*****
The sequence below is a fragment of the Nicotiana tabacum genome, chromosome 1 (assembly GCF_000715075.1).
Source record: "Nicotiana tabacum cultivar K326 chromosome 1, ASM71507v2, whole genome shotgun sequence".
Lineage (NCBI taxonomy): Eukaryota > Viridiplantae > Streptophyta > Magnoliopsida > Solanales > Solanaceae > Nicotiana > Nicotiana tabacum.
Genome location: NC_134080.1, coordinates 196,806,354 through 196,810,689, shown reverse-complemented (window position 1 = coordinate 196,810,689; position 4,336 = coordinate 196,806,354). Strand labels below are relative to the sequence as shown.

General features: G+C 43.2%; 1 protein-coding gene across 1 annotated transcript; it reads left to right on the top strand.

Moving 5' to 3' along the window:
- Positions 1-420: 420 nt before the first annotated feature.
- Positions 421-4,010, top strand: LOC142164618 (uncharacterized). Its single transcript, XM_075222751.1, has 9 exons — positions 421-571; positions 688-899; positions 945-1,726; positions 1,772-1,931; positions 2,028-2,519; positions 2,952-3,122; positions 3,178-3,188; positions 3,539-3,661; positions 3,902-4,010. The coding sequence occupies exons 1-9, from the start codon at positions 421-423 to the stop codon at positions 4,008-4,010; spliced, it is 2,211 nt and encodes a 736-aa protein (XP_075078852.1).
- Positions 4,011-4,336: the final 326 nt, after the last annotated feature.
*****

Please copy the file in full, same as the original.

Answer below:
The sequence below is a fragment of the Nicotiana tabacum genome, chromosome 1 (assembly GCF_000715075.1).
Source record: "Nicotiana tabacum cultivar K326 chromosome 1, ASM71507v2, whole genome shotgun sequence".
Lineage (NCBI taxonomy): Eukaryota > Viridiplantae > Streptophyta > Magnoliopsida > Solanales > Solanaceae > Nicotiana > Nicotiana tabacum.
Genome location: NC_134080.1, coordinates 196,806,354 through 196,810,689, shown reverse-complemented (window position 1 = coordinate 196,810,689; position 4,336 = coordinate 196,806,354). Strand labels below are relative to the sequence as shown.

General features: G+C 43.2%; 1 protein-coding gene across 1 annotated transcript; it reads left to right on the top strand.

Moving 5' to 3' along the window:
- Positions 1-420: 420 nt before the first annotated feature.
- Positions 421-4,010, top strand: LOC142164618 (uncharacterized). Its single transcript, XM_075222751.1, has 9 exons — positions 421-571; positions 688-899; positions 945-1,726; positions 1,772-1,931; positions 2,028-2,519; positions 2,952-3,122; positions 3,178-3,188; positions 3,539-3,661; positions 3,902-4,010. The coding sequence occupies exons 1-9, from the start codon at positions 421-423 to the stop codon at positions 4,008-4,010; spliced, it is 2,211 nt and encodes a 736-aa protein (XP_075078852.1).
- Positions 4,011-4,336: the final 326 nt, after the last annotated feature.